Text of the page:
If there was evidence of tampon use in the bathroom trash can, the case would have been dismissed. The nurse testified that the redness the victim had during the SANE exam could have been from tampon usage. One witness testified that the accuser asked her for a tampon the day of the alleged attack. The nurse who conducted the exam writes in her SANE report that the victim self-reported tampon usage at the time of the exam. When confronted with this evidence at trial, the accuser claims to have never used tampons. Finding tampons in the trash can would have ended all of this, but the scene was not examined until many months after the incident, thus robbing the defense of exculpatory evidence.
If the couch, the bathroom, the defendant’s clothes, store receipts and witnesses had been investigated within 48 hours of the report, the case would have been dismissed. If no blood evidence was found then, we would not be here. However, since the scene was not examined until many months after the alleged attack, the prosecution was gifted a very convenient explanation of the lack of evidence.
So, why was he convicted?
Justin refused to take a plea and admit guilt to a crime he did not commit. The public hysteria from the time this case was working its way through the Tom Green County district court’s docket tainted any possible jury pool. The prosecutor brought a case to trial where the defendant's ability to defend himself with exonerating evidence was hindered by an ineffective and incompetent police investigation.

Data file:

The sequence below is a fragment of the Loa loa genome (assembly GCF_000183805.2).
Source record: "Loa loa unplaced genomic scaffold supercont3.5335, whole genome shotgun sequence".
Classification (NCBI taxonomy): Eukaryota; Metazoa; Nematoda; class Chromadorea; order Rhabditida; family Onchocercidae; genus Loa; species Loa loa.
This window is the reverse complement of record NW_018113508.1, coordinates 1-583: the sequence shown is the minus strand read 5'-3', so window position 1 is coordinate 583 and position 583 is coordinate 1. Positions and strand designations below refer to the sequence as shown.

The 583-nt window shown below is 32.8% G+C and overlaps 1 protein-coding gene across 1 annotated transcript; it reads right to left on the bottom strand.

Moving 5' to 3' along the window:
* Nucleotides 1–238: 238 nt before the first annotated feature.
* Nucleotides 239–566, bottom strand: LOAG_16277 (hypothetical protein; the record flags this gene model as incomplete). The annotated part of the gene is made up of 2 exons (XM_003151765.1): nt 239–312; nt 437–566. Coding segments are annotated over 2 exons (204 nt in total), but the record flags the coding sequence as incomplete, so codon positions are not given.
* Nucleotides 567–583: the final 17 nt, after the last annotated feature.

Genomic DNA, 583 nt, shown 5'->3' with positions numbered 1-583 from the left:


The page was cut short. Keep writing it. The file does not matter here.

The prosecution, proceeding only because of a political agenda, coached a child witness to gain the most emotional testimony possible. The Rape Crisis Center wore prejudicial badges into the courtroom, playing to the jury’s emotions. The jury in this case wanted proof of innocence, not proof of guilt. Their fear of releasing a guilty man outweighed their fear of sending an innocent man to prison.
How can we prove innocence in this environment?
The jury returned a guilty verdict where the charge was that a 27-year-old man violently and forcefully raped a 13-year-old girl. They had the option of 5-99 years in prison and sentenced him to only 10 years.
They convicted him just to be sure they didn’t release a child molester, but sentenced him extremely lightly because they weren’t really sure he was guilty. That is not how this system is supposed to work.
There was no evidence of guilt. But, the ineffective investigation made sure there was also no evidence of innocence.
After the trial:
Recently, a juror of the trial walked into the defense attorney’s office without prompting from anything but his own conscience. He told of how some jurors believed Justin to be innocent, but that the few jurors who believed he was guilty would not budge, and there was pressure to not spend the weekend sequestered (This is not the only case in which this theme occurs in our county). The conviction was a bargain of sorts.
The community wanted a conviction. The protesters wanted a conviction. The jurors themselves had lived in this community and were aware of the climate:
“The child molesters are all walking free, and we demand change! Stop offering probation to the guilty and put them on trial. If you put them on trial, we will see that they are convicted! Throw the accused in the river to drown. If they are guilty, they deserve it. If they are innocent, sorry, but we’ve got to be sure our children are safe.”